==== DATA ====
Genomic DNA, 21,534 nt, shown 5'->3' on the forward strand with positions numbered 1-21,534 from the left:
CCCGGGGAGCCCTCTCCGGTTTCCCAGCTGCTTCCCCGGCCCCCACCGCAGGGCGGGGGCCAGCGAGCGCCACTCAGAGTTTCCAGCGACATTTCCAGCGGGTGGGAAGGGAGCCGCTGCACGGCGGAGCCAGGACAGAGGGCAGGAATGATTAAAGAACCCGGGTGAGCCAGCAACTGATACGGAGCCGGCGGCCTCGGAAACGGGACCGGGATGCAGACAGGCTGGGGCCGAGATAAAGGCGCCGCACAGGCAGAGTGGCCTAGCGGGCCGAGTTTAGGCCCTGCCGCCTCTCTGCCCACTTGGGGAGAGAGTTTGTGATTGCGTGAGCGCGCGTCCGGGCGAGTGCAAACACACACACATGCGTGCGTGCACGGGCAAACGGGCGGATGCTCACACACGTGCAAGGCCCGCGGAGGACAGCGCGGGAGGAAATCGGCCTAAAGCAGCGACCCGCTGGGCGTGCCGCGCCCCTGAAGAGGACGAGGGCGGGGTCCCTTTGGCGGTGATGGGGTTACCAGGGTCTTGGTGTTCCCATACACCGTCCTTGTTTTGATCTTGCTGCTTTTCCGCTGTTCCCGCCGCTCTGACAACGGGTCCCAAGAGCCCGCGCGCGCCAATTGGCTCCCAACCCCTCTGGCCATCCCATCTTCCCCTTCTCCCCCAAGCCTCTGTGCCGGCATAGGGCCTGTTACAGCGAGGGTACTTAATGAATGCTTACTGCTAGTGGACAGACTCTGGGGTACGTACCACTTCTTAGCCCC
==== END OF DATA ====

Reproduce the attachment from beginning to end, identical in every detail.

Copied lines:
Genomic DNA, 21,534 nt, shown 5'->3' on the forward strand with positions numbered 1-21,534 from the left:
CCCGGGGAGCCCTCTCCGGTTTCCCAGCTGCTTCCCCGGCCCCCACCGCAGGGCGGGGGCCAGCGAGCGCCACTCAGAGTTTCCAGCGACATTTCCAGCGGGTGGGAAGGGAGCCGCTGCACGGCGGAGCCAGGACAGAGGGCAGGAATGATTAAAGAACCCGGGTGAGCCAGCAACTGATACGGAGCCGGCGGCCTCGGAAACGGGACCGGGATGCAGACAGGCTGGGGCCGAGATAAAGGCGCCGCACAGGCAGAGTGGCCTAGCGGGCCGAGTTTAGGCCCTGCCGCCTCTCTGCCCACTTGGGGAGAGAGTTTGTGATTGCGTGAGCGCGCGTCCGGGCGAGTGCAAACACACACACATGCGTGCGTGCACGGGCAAACGGGCGGATGCTCACACACGTGCAAGGCCCGCGGAGGACAGCGCGGGAGGAAATCGGCCTAAAGCAGCGACCCGCTGGGCGTGCCGCGCCCCTGAAGAGGACGAGGGCGGGGTCCCTTTGGCGGTGATGGGGTTACCAGGGTCTTGGTGTTCCCATACACCGTCCTTGTTTTGATCTTGCTGCTTTTCCGCTGTTCCCGCCGCTCTGACAACGGGTCCCAAGAGCCCGCGCGCGCCAATTGGCTCCCAACCCCTCTGGCCATCCCATCTTCCCCTTCTCCCCCAAGCCTCTGTGCCGGCATAGGGCCTGTTACAGCGAGGGTACTTAATGAATGCTTACTGCTAGTGGACAGACTCTGGGGTACGTACCACTTCTTAGCCCC